As of this writing, the average debt per credit card holder in Australia is $4,600+, which as you may have noticed, is a lot of money. And unless you have a lot of money with you right now, paying off a credit card balance this cumbersome would probably take a bit of time. But fret not—with a bit of financial discipline and good planning, you can pay off your credit card debt quickly enough. Here are a few strategies that you can use:
Strategy #1: Make the highest possible payment
Don’t just settle for making the minimum payment; see to it that you put in the highest amount possible pay off your debt earlier. If you don’t, it would literally take decades before you can finally reach zero credit card debt.
Here’s an example: Let’s say your credit card had a balance of $4,000 with an interest rate of 18.50 per cent. If you put in only the $10 minimum, it would take you a mind-boggling 50 years and three months to completely repay your debt. You’d spend also $11,493 on interest—unless of course, you continued to use the card, which means it would take even longer to settle the whole thing.
If you instead pay $150 per month, you’d be able to settle your debt in just two years and 11 months, and spend only $1,192 in interest, both of which are a fraction of the original example.
Strategy #2: Don’t use your credit card/s
Every dollar that you spend using your credit card while paying off the balance is one less dollar in your payment. In other words, you’re prolonging the time you spend in debt and making it harder to pay everything off. If you want to avoid further extending the repayment period, the very least you can do is stop using your credit card.
Strategy #3: Use your savings to pay off the debt
You may not be too keen about using up your savings, but applying it to your credit card balance is actually a good financial tactic. Consider that your reserve funds, at its best, would probably never consistently earn more than 5 per cent p.a., while your credit card debt (using the example above) costs you 18.5 per cent every year.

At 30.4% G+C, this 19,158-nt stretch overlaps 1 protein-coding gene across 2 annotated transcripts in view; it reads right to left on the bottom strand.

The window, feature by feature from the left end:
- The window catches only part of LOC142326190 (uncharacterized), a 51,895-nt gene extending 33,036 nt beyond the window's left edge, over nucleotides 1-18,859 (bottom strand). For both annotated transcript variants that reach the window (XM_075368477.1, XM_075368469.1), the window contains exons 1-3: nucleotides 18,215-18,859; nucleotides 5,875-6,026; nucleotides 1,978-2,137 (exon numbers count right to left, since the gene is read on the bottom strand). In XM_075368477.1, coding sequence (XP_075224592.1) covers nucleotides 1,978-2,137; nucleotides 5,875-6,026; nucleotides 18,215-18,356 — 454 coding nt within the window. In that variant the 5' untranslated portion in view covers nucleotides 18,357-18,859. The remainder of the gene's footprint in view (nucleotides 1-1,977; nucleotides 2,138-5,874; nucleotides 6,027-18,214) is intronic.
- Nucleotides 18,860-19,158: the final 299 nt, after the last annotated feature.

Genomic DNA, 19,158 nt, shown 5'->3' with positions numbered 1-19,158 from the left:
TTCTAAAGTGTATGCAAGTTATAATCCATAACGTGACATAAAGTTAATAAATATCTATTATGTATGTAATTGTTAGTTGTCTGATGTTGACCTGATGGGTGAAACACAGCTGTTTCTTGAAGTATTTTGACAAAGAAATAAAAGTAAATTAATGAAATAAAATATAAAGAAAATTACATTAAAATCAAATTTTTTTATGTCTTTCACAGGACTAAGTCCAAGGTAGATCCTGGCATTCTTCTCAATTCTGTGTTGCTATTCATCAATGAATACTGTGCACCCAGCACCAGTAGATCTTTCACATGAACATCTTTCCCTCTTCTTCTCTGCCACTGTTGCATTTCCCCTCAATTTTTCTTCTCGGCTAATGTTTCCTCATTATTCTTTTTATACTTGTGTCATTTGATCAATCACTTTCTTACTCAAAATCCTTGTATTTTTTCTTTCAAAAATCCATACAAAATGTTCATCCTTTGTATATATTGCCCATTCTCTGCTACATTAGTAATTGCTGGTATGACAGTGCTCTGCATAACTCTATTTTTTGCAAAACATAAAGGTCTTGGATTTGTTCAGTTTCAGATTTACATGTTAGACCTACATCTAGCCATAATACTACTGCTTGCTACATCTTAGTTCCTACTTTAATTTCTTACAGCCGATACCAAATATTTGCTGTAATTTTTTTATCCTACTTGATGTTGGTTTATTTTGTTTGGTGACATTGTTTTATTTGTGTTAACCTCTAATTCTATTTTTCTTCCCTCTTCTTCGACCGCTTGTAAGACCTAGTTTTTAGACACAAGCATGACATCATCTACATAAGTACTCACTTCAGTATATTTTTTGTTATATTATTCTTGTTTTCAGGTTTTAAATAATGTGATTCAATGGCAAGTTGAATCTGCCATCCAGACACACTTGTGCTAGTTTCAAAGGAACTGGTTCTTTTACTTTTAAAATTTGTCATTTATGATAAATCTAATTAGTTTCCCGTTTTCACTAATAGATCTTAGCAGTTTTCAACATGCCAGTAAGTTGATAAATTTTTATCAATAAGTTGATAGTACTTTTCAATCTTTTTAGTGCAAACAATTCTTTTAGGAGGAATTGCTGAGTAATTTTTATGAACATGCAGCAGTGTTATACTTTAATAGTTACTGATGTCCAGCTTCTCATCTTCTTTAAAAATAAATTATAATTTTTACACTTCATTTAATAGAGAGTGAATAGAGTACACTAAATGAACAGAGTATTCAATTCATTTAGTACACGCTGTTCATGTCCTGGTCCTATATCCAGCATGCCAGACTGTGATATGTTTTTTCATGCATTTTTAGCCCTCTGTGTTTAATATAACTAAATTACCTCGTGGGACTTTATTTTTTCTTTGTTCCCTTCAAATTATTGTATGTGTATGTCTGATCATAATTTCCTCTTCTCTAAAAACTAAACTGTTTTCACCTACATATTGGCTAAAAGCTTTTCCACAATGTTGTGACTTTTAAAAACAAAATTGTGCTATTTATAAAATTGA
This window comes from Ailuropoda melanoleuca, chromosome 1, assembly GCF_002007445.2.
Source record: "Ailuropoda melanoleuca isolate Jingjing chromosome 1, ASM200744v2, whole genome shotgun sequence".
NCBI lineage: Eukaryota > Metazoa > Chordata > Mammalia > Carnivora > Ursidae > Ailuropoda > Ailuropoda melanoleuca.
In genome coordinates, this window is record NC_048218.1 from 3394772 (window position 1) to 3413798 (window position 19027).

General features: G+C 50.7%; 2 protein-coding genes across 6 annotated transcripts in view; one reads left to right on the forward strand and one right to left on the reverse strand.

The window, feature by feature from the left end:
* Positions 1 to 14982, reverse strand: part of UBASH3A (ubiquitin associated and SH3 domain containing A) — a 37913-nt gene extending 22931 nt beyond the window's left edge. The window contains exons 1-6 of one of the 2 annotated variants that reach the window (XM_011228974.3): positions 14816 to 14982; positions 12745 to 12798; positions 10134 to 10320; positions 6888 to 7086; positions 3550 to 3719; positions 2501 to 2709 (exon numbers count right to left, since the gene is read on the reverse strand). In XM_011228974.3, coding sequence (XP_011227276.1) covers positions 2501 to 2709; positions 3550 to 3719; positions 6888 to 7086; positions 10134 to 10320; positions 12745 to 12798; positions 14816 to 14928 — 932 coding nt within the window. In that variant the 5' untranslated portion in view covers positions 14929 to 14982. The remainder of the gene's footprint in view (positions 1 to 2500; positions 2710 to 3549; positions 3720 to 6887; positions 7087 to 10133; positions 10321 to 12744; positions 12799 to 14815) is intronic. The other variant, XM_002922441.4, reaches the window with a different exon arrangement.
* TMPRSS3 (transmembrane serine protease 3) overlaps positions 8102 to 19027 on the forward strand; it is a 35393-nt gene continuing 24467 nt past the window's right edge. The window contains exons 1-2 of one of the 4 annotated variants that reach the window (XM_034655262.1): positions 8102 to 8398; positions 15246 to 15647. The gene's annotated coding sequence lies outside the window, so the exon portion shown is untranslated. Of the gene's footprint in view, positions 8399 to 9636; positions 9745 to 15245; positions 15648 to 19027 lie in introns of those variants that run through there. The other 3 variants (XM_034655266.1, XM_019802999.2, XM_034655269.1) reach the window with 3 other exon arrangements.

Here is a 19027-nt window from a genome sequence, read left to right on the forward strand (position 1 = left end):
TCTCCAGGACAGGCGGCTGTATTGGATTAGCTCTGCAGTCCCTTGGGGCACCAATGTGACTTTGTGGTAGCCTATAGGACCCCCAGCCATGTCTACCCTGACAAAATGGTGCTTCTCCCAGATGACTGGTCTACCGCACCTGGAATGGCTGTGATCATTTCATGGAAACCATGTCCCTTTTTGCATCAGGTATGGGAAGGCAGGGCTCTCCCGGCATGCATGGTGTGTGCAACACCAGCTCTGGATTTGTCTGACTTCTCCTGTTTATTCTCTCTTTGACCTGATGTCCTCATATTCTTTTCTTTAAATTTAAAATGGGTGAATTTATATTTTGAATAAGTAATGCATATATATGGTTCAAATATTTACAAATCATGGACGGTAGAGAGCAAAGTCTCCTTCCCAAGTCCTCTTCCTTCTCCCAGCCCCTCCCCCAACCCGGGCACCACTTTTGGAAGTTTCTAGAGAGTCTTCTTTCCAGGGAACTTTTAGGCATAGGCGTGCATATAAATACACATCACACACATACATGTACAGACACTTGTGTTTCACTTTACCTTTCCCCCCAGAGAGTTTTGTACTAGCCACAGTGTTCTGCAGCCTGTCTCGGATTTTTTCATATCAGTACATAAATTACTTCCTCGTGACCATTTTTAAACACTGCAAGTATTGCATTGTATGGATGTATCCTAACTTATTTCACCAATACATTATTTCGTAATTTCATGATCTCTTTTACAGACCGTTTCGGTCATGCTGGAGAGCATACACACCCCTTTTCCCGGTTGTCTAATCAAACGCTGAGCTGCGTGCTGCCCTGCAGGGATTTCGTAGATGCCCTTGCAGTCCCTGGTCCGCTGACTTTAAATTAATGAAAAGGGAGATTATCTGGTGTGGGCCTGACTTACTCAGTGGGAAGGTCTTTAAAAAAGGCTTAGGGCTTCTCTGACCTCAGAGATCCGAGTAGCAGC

But if you use your savings to pay off your debt, you can get a return of 13.5 per cent (18 per cent minus 5 per cent). This, however, doesn’t mean that you should keep using your credit card and splurge, only to pay it off with your rainy day funds.
Strategy #4: Pay your bill fortnightly
Did you know that if you pay your credit card fortnightly (i.e. every two weeks), you can shorten its repayment period? You probably already know that there are 52 weeks or 26 fortnights in a year. If you pay every fortnight, this will be equal to 13 monthly repayments (26 divided by two), versus the normal 12 if you choose to pay monthly. Paying fortnightly means you make one extra repayment every year.
To further drive home the point, let’s take the example above (see strategy #1). As stated, the credit card would take two years and 11 months to repay. But if you make fortnightly repayments, the debt would be shortened by two months, and would instead take two years and nine months to fully pay off. It may only be two months, but when used in conjunction with the other strategies here, you can shorten your repayment period significantly.